My new found realization, that I didn’t care for the X-Men franchise as much as I thought I did, got me down. The film premiered on June 4th and the reviews came pouring in… and they were bad. I saw the film on Thursday before the wide-release, and as of then, it was holding a 22% on Rotten Tomatoes®- the worst score of the whole franchise.

It was a worse score even than that of X-Men Origins: Wolverine (2009).

The score shook my confidence, but I knew my taste didn’t always align with the majority of critics. After all, X-Men: Apocalypse (2016) scored very low and it was my favorite in the series after Logan.

All of the signs coming my way weren’t giving me much hope. I wanted to have a good experience, so I focused on the positives. I was going to be seeing Dark Phoenix on the largest IMAX screen in Texas. I love IMAX. It’s the best way to watch movies like this- the grandiosity, the sound, the spectacle. It’s very immersive. I figured that even if the movie was bad, I would try to have a good time just being absorbed.

In the days preceding the release, my social media feed started pushing press junket interviews and promotional videos for the film. I unknowingly watched the Jimmy Kimmel interview from earlier in the week where he comes right out spoils the death of a major character. Why did they even air that? There’s even a trailer that spoils the same moment. I walked into the theater with my head hung low, glad that the movie’s running time was under two hours. “Let’s get it over with,” I thought.

Well, for some reason, I loved it.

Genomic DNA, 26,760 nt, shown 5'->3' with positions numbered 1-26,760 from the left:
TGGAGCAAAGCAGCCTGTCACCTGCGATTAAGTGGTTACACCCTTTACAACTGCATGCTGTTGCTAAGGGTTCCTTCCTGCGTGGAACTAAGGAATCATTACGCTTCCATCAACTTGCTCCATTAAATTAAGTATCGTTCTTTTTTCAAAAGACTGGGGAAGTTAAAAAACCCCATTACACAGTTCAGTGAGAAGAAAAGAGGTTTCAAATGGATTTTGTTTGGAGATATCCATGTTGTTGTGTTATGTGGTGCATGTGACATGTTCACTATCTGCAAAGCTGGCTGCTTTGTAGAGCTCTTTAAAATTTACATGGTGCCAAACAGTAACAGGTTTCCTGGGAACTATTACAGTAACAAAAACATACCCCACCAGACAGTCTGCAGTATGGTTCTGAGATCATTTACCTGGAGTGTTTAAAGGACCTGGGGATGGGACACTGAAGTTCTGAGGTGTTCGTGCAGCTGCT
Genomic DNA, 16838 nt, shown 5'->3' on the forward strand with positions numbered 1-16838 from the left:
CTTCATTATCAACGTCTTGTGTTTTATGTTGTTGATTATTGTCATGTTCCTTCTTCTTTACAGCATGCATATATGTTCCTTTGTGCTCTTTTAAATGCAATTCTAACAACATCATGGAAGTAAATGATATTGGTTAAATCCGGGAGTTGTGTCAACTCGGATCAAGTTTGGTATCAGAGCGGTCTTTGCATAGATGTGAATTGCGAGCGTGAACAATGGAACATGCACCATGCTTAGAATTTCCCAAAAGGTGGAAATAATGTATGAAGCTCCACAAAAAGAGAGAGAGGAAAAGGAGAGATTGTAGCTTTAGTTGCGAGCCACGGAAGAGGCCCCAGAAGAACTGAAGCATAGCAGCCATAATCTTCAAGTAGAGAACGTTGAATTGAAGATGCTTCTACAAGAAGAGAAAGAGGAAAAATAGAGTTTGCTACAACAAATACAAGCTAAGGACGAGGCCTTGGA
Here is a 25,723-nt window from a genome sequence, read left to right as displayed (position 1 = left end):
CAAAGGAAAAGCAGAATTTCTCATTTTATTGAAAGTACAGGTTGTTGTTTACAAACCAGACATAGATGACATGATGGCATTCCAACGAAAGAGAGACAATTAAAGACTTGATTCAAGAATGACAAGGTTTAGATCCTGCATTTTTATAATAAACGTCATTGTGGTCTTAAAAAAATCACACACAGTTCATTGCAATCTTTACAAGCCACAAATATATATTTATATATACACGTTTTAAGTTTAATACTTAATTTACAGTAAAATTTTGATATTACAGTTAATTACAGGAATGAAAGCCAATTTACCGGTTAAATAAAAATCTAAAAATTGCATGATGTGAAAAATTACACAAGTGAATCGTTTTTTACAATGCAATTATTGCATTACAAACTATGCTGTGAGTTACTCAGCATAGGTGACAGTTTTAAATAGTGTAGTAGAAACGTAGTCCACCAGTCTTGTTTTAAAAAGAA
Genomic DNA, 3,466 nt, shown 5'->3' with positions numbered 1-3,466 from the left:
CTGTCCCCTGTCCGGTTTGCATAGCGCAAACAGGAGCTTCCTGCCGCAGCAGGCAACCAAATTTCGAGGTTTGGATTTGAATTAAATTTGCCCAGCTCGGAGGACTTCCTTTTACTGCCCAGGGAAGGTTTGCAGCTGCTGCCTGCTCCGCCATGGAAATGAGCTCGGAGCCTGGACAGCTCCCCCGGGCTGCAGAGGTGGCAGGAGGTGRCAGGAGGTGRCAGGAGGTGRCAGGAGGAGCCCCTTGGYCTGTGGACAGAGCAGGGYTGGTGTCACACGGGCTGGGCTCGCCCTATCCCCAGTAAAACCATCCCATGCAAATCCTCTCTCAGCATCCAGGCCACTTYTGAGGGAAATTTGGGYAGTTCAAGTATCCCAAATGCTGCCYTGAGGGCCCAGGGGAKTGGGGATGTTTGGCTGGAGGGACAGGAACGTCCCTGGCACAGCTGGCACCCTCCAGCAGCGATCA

Dark Phoenix gives us the best action and the most emotion a PG-13 X-Men film has yet to give. I wish it were longer. I’m hoping for a extended cut when it’s released on Blu-ray. If I were forced to say negatives about it, I’d say that it could have been darker and it had somewhat of a non-ending. They played it safe, for sure. I’m not complaining, though. It was better than I expected and I genuinely had fun watching it.

I was nine years old when Bryan Singer’s X-Men (2000) came out. I probably didn’t see it until it was out on video, maybe a couple of years later. I liked it; I got into the original trilogy. I would listen to the Michael Kamen score on my Sony® Walkman in the car. I lost interest in the series after X-Men: The Last Stand (2006) but returned back to it after an X-Men: Days of Future Past/The Other Woman (2014) double-feature at America’s second oldest drive-in. The main draw to the franchise is Hugh Jackman. His on-screen charisma makes watching anything he’s in enjoyable, and while he was absent from Dark Phoenix, we got the next best thing- Michael Fassbender.